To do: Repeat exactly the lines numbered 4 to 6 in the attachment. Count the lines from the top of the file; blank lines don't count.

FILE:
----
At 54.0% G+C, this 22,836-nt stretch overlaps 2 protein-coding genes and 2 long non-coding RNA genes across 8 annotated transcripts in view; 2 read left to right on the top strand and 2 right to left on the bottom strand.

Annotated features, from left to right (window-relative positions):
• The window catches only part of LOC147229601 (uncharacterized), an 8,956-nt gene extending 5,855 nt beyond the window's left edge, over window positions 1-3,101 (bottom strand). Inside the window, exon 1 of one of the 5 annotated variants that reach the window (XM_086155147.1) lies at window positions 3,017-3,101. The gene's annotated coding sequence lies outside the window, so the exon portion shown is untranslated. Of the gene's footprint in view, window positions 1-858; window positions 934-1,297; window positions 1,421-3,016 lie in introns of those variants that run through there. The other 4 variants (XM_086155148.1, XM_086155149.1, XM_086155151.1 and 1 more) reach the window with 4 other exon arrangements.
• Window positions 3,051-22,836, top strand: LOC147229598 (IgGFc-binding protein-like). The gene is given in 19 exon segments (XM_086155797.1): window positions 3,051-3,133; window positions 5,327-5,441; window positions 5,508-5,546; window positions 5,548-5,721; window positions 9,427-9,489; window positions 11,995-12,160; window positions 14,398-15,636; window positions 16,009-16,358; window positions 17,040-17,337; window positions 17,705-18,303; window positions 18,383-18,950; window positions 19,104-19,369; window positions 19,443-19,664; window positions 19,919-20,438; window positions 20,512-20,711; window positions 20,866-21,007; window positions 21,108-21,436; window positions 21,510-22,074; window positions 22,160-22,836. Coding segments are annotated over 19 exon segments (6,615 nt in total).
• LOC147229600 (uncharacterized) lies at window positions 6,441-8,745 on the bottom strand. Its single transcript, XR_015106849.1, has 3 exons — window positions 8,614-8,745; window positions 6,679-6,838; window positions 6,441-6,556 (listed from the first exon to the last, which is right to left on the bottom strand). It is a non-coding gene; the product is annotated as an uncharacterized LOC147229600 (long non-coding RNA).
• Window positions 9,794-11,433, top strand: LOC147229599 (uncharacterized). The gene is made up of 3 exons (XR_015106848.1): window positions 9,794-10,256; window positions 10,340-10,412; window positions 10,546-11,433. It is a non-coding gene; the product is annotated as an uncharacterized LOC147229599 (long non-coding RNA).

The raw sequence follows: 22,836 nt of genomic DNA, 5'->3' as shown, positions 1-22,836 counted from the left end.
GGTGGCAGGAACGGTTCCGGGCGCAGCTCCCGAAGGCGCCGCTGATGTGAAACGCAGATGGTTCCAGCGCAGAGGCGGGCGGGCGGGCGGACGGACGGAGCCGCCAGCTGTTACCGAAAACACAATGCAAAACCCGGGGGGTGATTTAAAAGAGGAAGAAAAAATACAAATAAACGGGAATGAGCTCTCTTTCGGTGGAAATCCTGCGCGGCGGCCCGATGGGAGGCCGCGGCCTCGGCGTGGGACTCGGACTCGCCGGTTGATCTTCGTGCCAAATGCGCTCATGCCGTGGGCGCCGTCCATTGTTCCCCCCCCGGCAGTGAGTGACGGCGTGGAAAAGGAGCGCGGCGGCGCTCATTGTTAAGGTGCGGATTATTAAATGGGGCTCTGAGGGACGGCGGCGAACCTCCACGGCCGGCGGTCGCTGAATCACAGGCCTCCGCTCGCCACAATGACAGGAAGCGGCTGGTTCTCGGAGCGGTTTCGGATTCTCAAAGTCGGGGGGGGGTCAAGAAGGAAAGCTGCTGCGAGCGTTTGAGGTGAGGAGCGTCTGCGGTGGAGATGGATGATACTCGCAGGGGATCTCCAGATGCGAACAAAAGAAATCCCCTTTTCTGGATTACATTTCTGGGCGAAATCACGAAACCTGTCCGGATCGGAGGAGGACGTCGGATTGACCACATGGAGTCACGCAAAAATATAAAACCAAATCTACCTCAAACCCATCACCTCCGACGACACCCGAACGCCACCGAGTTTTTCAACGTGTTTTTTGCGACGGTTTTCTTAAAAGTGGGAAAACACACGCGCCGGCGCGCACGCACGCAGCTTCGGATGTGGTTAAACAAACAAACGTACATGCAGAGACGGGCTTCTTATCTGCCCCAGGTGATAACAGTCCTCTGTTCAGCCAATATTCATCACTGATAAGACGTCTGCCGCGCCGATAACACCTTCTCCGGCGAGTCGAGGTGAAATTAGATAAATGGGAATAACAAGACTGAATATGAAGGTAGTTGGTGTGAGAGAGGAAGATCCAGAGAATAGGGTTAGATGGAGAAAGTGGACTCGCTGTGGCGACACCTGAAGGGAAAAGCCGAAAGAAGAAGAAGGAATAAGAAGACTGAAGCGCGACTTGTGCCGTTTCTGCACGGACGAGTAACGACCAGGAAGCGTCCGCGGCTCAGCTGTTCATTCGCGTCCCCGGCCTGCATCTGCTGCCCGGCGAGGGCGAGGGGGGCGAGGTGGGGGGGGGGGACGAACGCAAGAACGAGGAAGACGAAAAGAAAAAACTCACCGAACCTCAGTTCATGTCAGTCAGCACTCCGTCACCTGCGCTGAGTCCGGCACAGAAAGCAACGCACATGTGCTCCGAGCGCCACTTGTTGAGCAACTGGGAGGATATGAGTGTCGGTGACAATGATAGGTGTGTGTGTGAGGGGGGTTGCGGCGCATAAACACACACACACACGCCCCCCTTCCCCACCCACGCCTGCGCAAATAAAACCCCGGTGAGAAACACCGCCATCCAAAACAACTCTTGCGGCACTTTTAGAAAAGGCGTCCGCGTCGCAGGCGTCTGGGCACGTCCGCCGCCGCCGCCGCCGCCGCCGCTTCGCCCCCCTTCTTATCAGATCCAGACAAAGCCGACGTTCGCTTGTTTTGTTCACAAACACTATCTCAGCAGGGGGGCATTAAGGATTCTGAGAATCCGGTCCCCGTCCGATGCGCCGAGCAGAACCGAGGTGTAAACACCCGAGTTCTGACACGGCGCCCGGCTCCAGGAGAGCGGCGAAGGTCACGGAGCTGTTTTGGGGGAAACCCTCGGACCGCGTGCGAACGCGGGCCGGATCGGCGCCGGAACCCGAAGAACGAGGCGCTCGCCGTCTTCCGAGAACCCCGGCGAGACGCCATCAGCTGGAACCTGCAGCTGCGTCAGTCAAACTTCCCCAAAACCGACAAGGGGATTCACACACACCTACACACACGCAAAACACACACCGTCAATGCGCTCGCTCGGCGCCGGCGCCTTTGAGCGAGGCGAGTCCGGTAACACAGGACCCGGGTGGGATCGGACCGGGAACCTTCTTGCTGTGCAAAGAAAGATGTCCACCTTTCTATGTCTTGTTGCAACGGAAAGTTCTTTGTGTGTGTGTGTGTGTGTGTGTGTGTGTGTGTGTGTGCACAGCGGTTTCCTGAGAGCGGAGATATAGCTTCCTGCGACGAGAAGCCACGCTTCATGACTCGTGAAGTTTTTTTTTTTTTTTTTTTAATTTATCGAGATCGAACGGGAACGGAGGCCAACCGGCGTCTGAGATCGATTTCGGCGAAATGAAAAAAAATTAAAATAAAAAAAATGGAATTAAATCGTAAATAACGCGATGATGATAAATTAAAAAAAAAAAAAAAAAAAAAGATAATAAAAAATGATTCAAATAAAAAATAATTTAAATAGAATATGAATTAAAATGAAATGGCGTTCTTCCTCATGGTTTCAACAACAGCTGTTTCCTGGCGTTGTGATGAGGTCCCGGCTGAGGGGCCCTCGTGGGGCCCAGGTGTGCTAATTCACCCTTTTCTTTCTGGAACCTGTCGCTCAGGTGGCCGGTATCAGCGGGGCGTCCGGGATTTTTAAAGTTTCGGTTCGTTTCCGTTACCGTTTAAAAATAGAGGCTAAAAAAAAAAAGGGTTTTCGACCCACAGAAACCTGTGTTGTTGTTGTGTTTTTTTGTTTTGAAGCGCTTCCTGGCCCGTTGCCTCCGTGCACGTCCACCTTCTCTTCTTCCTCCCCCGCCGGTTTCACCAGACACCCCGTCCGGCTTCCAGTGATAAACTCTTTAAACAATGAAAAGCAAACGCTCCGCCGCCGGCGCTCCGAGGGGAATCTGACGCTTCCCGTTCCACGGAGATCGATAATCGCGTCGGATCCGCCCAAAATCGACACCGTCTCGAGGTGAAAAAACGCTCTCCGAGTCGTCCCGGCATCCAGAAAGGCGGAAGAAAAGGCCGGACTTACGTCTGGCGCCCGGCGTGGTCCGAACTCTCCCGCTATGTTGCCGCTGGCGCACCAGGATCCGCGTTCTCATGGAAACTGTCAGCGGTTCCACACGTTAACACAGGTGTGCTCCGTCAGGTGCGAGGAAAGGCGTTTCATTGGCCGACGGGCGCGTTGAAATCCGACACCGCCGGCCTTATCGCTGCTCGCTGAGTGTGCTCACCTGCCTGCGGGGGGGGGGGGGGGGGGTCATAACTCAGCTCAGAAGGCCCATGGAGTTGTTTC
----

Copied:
• Window positions 3,051-22,836, top strand: LOC147229598 (IgGFc-binding protein-like). The gene is given in 19 exon segments (XM_086155797.1): window positions 3,051-3,133; window positions 5,327-5,441; window positions 5,508-5,546; window positions 5,548-5,721; window positions 9,427-9,489; window positions 11,995-12,160; window positions 14,398-15,636; window positions 16,009-16,358; window positions 17,040-17,337; window positions 17,705-18,303; window positions 18,383-18,950; window positions 19,104-19,369; window positions 19,443-19,664; window positions 19,919-20,438; window positions 20,512-20,711; window positions 20,866-21,007; window positions 21,108-21,436; window positions 21,510-22,074; window positions 22,160-22,836. Coding segments are annotated over 19 exon segments (6,615 nt in total).
• LOC147229600 (uncharacterized) lies at window positions 6,441-8,745 on the bottom strand. Its single transcript, XR_015106849.1, has 3 exons — window positions 8,614-8,745; window positions 6,679-6,838; window positions 6,441-6,556 (listed from the first exon to the last, which is right to left on the bottom strand). It is a non-coding gene; the product is annotated as an uncharacterized LOC147229600 (long non-coding RNA).
• Window positions 9,794-11,433, top strand: LOC147229599 (uncharacterized). The gene is made up of 3 exons (XR_015106848.1): window positions 9,794-10,256; window positions 10,340-10,412; window positions 10,546-11,433. It is a non-coding gene; the product is annotated as an uncharacterized LOC147229599 (long non-coding RNA).